Wednesday, August 8, 2012

Used Car Buying Tips - Buying Repossessed Cars

Updated: August 30, 2015. The original article was posted in August 8, 2012.

According to the Merriam Webster dictionary, the term repossess means "to regain possession of" or in the financial sense, to take possession of (something bought) from a buyer in default of the payment of installments due. This article deals with vehicles bought back by banks (or financial institutions) since their owners cannot pay their amortizations billed by banks every month. With the automotive industry selling more than 200,000 since 2013 and all in low down payments being the norm, it is no surprise that more and more repo cars come to your local banks. If you are willing to take the plunge or looking an alternative to buy a used car, read this first before gambling

Where Do I Buy Repossessed Units?
Usually, banks (the largest ones) do have them at their warehouses. These include PS Bank, Union Bank, RCBC Savings, Banco De Oro, BPI, EastWest Bank, Maybank, Chinabank, and Sterling Bank. Other banks do have listings so better check them out. Toyota Financial Services have their repo units along Pasong Tamo Makati. You may Google them out or browse the Sunday Classified Ads of Manila Bulletin.

PS Bank warehouse in Libis, Quezon City

Majority of the units are latest model year vehicles, since financial institutions cannot finance vehicles older than five to seven years old. Majority of them are in varying states of condition, from the untouched to the poor ones. And most of the vehicles are sold in a "as is, where is" basis, and some do have their warranties intact (but read it properly, since some might be forfeited because of some provisions).

Majority of repossessed cars are late model vehicles, with some have no license plates

What To Look At?
Don't do this alone, bring a trusted mechanic with you to check what's fishy with the car you are considering. Check the oil from the engine and the transmission, if they have been replenished and good as new. If possible, make kalikot or open the things that you can open (such as caps in the engine and the handles). As with buying a used car, make sure to drive it around and test every gears (some don't allow a brief test drive). Have a camera ready to take pictures of the car since some douche bag may steal some parts. Expect some inferior quality tires and dead battery, and even some interior stains. Some have been flooded or totally wrecked, so do have an eye for them and avoid. And lastly, check if the registration is named after the bank, with some incidents like a stolen vehicle record may occur.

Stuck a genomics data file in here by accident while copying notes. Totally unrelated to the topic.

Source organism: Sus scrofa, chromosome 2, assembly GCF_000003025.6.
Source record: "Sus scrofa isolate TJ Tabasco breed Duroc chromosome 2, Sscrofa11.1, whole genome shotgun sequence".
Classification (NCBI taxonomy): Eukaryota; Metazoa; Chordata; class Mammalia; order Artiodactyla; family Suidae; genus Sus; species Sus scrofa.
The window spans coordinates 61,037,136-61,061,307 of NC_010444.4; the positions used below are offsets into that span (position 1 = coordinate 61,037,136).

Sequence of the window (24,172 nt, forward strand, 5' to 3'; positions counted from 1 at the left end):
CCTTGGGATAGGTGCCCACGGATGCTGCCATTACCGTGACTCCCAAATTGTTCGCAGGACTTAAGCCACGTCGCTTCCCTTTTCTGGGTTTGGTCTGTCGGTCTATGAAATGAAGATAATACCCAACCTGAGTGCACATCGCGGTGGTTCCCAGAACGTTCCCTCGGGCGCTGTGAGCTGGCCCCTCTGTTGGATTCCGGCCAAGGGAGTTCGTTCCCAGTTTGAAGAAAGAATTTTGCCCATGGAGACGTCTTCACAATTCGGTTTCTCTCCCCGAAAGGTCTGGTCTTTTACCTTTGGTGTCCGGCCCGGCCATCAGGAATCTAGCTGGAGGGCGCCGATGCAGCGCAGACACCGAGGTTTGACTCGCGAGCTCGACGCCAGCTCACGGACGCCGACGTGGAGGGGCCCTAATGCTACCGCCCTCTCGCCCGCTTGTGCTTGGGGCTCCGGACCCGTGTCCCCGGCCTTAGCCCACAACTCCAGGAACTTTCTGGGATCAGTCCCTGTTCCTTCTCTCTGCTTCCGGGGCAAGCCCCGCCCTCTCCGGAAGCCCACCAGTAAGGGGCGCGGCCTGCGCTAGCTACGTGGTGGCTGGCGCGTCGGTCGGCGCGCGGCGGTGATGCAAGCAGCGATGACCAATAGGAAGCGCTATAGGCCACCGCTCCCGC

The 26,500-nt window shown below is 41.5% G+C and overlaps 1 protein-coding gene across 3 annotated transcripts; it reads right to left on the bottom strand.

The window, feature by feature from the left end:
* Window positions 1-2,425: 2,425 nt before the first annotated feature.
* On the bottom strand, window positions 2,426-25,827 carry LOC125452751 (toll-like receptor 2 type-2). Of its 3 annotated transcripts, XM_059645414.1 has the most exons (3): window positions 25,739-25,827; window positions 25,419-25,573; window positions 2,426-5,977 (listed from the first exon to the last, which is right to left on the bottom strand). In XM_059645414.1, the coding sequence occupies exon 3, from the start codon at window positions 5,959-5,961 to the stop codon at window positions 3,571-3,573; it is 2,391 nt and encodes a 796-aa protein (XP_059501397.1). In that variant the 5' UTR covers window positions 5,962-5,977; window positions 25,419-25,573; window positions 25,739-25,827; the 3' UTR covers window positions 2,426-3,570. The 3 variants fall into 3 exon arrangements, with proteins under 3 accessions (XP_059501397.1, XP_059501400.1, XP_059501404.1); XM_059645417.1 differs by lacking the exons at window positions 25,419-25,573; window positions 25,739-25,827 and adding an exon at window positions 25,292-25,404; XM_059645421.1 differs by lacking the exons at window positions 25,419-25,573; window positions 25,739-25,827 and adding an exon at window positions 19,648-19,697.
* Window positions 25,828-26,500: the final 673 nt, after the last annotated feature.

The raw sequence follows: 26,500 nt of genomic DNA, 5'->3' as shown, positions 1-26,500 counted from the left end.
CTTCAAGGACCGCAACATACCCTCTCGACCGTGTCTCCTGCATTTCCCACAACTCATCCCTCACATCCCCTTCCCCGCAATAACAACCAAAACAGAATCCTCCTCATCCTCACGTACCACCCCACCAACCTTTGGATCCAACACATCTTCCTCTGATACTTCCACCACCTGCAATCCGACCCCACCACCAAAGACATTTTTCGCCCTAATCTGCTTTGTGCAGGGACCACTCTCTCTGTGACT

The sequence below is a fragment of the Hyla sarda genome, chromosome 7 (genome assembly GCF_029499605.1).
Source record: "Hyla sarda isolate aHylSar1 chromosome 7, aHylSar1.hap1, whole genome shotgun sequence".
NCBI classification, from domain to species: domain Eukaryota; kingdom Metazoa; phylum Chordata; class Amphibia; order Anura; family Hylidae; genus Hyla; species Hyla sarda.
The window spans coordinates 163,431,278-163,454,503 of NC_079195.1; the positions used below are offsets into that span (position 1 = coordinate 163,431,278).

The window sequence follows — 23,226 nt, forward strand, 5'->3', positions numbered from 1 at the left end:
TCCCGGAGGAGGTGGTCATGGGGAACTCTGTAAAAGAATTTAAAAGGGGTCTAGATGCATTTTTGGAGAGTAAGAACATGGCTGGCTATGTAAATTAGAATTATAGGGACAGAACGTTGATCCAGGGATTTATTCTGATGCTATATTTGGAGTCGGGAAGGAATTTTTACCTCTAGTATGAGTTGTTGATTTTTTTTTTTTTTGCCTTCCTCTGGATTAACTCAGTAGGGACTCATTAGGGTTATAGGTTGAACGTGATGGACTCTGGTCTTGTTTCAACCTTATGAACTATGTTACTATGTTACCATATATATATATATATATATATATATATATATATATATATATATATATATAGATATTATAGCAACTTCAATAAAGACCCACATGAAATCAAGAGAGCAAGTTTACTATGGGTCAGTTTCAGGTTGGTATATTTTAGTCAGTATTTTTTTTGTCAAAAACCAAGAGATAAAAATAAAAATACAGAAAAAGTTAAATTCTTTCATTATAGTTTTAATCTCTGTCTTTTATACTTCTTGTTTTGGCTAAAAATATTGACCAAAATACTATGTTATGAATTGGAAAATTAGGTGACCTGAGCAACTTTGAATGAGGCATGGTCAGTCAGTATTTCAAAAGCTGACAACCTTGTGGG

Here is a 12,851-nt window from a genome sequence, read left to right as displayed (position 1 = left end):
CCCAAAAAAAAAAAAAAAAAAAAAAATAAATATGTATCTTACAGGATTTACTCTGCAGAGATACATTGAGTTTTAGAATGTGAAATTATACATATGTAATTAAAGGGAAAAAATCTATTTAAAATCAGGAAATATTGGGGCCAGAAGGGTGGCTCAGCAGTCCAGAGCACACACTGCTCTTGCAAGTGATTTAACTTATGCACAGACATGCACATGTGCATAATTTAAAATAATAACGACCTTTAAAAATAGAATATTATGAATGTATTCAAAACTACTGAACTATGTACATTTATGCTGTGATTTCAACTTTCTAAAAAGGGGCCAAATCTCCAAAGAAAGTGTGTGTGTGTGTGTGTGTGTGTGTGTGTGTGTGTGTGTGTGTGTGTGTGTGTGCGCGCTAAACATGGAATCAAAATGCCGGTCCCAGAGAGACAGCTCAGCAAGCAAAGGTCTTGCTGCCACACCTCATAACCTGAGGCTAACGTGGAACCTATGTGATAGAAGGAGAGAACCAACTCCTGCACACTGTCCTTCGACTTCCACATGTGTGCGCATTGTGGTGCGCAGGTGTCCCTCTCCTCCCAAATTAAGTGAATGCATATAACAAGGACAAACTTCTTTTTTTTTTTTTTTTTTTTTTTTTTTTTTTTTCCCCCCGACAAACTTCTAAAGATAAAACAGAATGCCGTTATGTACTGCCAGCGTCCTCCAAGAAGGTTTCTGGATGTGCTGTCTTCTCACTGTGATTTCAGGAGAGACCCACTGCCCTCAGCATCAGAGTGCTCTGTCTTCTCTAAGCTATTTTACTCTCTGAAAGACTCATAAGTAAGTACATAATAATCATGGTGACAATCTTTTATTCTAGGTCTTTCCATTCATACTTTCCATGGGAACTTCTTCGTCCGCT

Some repos are in tip top shape (above), while some have accidents and are in bad shape (below)
You may either participate in a bidding style or buy it one the lot (but remember, lot prices are slightly higher than auction prices). If you participate in the auction, make sure all documents are submitted to their main office and an initial deposit is paid. If you buy straight, make sure that the car is in good condition. If you have the car (or won), all legal documents are in your responsibility.

If Something Goes Wrong
In that case, better have someone in the bank to take care of you. If there are car problems, make sure it could be remedied ahead.

Buying a repossessed car could be a happy moment or a sad day for one. The good thing is they are recent year models but the bad they could be neglected. Besides, it wouldn't hurt to look at them since who knows, you might want that car, for less.

There are some luxury cars, like this Jaguar, that you may dream of

1 comment:

    Thank you for sharing these tips, Myk. There is nothing wrong with buying hand-me-down products like used cars. But buyers must also take precaution when choosing a second-hand vehicle. Be sure that all the papers are legit and get the car tested to know its true condition of the vehicle. If possible, get a comprehensive car insurance from a reliable insurer to help you in case you encountered car problems in the future.